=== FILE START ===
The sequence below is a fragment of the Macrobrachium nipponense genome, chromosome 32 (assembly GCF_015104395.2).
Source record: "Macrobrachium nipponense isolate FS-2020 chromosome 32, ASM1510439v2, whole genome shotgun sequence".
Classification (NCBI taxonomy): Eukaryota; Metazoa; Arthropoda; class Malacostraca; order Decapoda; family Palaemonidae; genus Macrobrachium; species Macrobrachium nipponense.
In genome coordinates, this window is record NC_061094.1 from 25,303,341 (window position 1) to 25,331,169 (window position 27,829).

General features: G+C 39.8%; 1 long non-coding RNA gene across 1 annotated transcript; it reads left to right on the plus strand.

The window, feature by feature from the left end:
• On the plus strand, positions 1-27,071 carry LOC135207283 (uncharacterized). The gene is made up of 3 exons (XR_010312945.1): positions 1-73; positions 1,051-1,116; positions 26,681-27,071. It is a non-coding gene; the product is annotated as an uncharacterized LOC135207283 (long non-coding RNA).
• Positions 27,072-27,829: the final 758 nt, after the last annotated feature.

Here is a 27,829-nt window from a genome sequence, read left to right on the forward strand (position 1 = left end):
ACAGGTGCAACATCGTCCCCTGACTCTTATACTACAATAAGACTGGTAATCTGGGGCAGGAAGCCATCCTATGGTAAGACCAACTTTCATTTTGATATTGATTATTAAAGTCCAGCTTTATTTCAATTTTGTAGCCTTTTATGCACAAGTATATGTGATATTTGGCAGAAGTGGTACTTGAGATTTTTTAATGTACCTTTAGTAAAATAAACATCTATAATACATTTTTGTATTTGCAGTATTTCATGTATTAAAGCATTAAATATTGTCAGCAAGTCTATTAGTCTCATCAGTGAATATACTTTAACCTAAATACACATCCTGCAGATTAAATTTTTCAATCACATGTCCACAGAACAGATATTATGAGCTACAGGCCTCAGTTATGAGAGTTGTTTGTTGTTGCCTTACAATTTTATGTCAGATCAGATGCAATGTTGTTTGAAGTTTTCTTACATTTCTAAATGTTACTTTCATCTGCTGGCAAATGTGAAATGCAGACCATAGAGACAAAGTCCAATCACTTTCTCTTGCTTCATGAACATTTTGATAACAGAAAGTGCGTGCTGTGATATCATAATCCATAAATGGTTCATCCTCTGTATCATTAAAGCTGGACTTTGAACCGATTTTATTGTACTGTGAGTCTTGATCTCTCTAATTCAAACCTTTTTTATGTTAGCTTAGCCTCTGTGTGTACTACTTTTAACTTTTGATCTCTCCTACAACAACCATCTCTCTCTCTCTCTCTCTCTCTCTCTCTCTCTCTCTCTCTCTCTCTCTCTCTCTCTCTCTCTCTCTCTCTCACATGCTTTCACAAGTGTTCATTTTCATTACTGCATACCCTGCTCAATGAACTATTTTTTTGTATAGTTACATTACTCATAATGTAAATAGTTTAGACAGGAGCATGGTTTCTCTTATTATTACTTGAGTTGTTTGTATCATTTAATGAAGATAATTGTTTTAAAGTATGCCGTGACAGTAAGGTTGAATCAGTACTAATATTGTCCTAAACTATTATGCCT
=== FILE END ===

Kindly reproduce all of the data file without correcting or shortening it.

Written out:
The sequence below is a fragment of the Macrobrachium nipponense genome, chromosome 32 (assembly GCF_015104395.2).
Source record: "Macrobrachium nipponense isolate FS-2020 chromosome 32, ASM1510439v2, whole genome shotgun sequence".
Classification (NCBI taxonomy): Eukaryota; Metazoa; Arthropoda; class Malacostraca; order Decapoda; family Palaemonidae; genus Macrobrachium; species Macrobrachium nipponense.
In genome coordinates, this window is record NC_061094.1 from 25,303,341 (window position 1) to 25,331,169 (window position 27,829).

General features: G+C 39.8%; 1 long non-coding RNA gene across 1 annotated transcript; it reads left to right on the plus strand.

The window, feature by feature from the left end:
• On the plus strand, positions 1-27,071 carry LOC135207283 (uncharacterized). The gene is made up of 3 exons (XR_010312945.1): positions 1-73; positions 1,051-1,116; positions 26,681-27,071. It is a non-coding gene; the product is annotated as an uncharacterized LOC135207283 (long non-coding RNA).
• Positions 27,072-27,829: the final 758 nt, after the last annotated feature.

Here is a 27,829-nt window from a genome sequence, read left to right on the forward strand (position 1 = left end):
ACAGGTGCAACATCGTCCCCTGACTCTTATACTACAATAAGACTGGTAATCTGGGGCAGGAAGCCATCCTATGGTAAGACCAACTTTCATTTTGATATTGATTATTAAAGTCCAGCTTTATTTCAATTTTGTAGCCTTTTATGCACAAGTATATGTGATATTTGGCAGAAGTGGTACTTGAGATTTTTTAATGTACCTTTAGTAAAATAAACATCTATAATACATTTTTGTATTTGCAGTATTTCATGTATTAAAGCATTAAATATTGTCAGCAAGTCTATTAGTCTCATCAGTGAATATACTTTAACCTAAATACACATCCTGCAGATTAAATTTTTCAATCACATGTCCACAGAACAGATATTATGAGCTACAGGCCTCAGTTATGAGAGTTGTTTGTTGTTGCCTTACAATTTTATGTCAGATCAGATGCAATGTTGTTTGAAGTTTTCTTACATTTCTAAATGTTACTTTCATCTGCTGGCAAATGTGAAATGCAGACCATAGAGACAAAGTCCAATCACTTTCTCTTGCTTCATGAACATTTTGATAACAGAAAGTGCGTGCTGTGATATCATAATCCATAAATGGTTCATCCTCTGTATCATTAAAGCTGGACTTTGAACCGATTTTATTGTACTGTGAGTCTTGATCTCTCTAATTCAAACCTTTTTTATGTTAGCTTAGCCTCTGTGTGTACTACTTTTAACTTTTGATCTCTCCTACAACAACCATCTCTCTCTCTCTCTCTCTCTCTCTCTCTCTCTCTCTCTCTCTCTCTCTCTCTCTCTCTCTCTCTCTCTCTCACATGCTTTCACAAGTGTTCATTTTCATTACTGCATACCCTGCTCAATGAACTATTTTTTTGTATAGTTACATTACTCATAATGTAAATAGTTTAGACAGGAGCATGGTTTCTCTTATTATTACTTGAGTTGTTTGTATCATTTAATGAAGATAATTGTTTTAAAGTATGCCGTGACAGTAAGGTTGAATCAGTACTAATATTGTCCTAAACTATTATGCCT